Trump Denies Netanyahu's Claims That U.S. Embassy Will Move to Jerusalem Within Year

'By the end of the year? We're talking about different scenarios,' says Trump

Amir Tibon
Amir Tibon
Donald Trump and Benjamin Netanyahu in Israel on May 22, 2017.
Donald Trump and Benjamin Netanyahu in Israel on May 22, 2017.Credit: Mark Israel Salem
Amir Tibon
Amir Tibon

WASHINGTON - U.S. President Donald Trump said Wednesday that the U.S. Embassy in Israel won't move to Jerusalem within the next year, contradicting a statement made earlier in the day by Prime Minister Benjamin Netanyahu. Trump said in an interview to Reuters that the embassy move would take longer than that. "By the end of the year? We're talking about different scenarios," Trump said, according to the news agency's transcript.

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Trump then explained that "I mean, obviously that would be on a temporary basis" - perhaps hinting that while the embassy won't move in its entirety, some temporary arrangements could be made to allow more of the embassy's work to take place in Jerusalem.

He then added, however - "we're not really looking at that, no."

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Netanyahu said earlier Wednesday the United States embassy is going to move to Jerusalem within the year. This, he said, was based on what he described as a "solid assessment."

Netanyahu, currently on an official visit to India, made his comments to reporters on a flight from Delhi to Gujarat, the home state of Indian Prime Minister Narendra Modi.

Netanyahu did not say what he based the assessment on, but explained that the embassy plan is one of a series of unprecedented policy moves, including Trump's proposal to cancel the agreement on Iran's nuclear program, and the U.S. decision to delay a $65-million payment to UNRWA, the United Nations body that assists Palestinian refugees.

<< What is the UN agency for Palestinian refugees? | Explained >>

"There are three things happening in the U.S. that never happened before," Netanyahu said. "One is moving the U.S.embassy. My solid assessment is that it will go much faster than you think: within a year from now. Secondly, there is a dramatic change vis-a-vis Iran. The president has made time [to consider a] necessary change in relation to the nuclear program. You know that this will happen. Canceling the agreement is what he said he plans to do.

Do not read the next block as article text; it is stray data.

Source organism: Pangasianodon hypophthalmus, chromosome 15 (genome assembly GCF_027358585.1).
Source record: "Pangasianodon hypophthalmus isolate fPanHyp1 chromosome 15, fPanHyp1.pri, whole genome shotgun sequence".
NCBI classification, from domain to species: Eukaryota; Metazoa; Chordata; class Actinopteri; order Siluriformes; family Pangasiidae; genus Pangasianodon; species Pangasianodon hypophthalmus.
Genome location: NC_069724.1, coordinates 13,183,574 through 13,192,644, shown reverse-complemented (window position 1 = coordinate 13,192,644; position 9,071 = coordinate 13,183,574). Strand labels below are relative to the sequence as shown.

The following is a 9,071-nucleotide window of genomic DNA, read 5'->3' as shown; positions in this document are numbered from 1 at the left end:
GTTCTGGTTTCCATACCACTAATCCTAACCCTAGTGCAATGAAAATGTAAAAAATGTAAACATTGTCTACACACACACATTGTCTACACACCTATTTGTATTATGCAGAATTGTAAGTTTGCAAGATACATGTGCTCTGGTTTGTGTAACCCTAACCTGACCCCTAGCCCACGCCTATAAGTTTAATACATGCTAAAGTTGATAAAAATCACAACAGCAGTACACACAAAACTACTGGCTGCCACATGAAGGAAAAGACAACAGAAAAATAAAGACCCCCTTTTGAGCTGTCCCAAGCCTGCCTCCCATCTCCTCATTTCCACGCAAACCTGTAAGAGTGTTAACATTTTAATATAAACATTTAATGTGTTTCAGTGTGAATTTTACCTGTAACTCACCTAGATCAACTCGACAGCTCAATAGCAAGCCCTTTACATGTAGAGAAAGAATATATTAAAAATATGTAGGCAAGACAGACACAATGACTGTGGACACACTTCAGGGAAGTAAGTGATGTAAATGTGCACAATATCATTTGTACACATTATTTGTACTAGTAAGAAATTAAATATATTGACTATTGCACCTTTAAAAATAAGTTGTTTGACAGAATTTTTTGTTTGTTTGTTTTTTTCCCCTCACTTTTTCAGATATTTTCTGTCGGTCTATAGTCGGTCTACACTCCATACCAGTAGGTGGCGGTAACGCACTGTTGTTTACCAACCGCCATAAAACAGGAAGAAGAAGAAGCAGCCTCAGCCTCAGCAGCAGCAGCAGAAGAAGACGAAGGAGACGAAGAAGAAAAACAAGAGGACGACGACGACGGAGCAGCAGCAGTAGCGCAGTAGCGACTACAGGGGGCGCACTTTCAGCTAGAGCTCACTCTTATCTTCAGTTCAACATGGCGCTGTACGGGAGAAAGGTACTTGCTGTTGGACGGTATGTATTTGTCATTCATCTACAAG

"The third thing is to challenge UNRWA for the first time. For 70 years the organization perpetuates the Palestinian narrative and the abolition of Zionism, and this is the first time they [the Americans] challenge this. It's good that they are doing something that is challenging this organization."

The U.S. will withhold $65 million from a payment it was scheduled to transfer this month to the UNRWA, the agency responsible for assisting Palestinian refugees and their descendents in the Middle East, an official announced Tuesday. The U.S. will provide $60 million in aid, amounting to roughly half the planned sum of $125 million. This payment is the first in a number of sums the U.S. is expected to give United Nations Relief and Works Agency in 2018.

The prime minister's comments Wednesday about the embassy follow Trump's historic announcement in December that the United States was recognizing Jerusalem as Israel's capital

That announcement ended decades of an American policy of neutrality regarding the city, sparking outrage among Palestinians who claim the eastern section of it as their future capital.

The president's declaration was condemned by leaders in the Middle East and Europe, who said they feared it would torpedo the future of the already-fragile peace process, and has led to sporadic but ongoing clashes between Palestinian demonstrators and Israeli security forces.

One of Trump's campaign promises was to move the U.S. Embassy from Tel Aviv to Jerusalem. It's considered a volatile move that could spark serious violence which is why successive U.S. presidents have chosen to sign a waiver twice a year that officially delays such a move. Trump too signed such a waiver just after he made his announcement.

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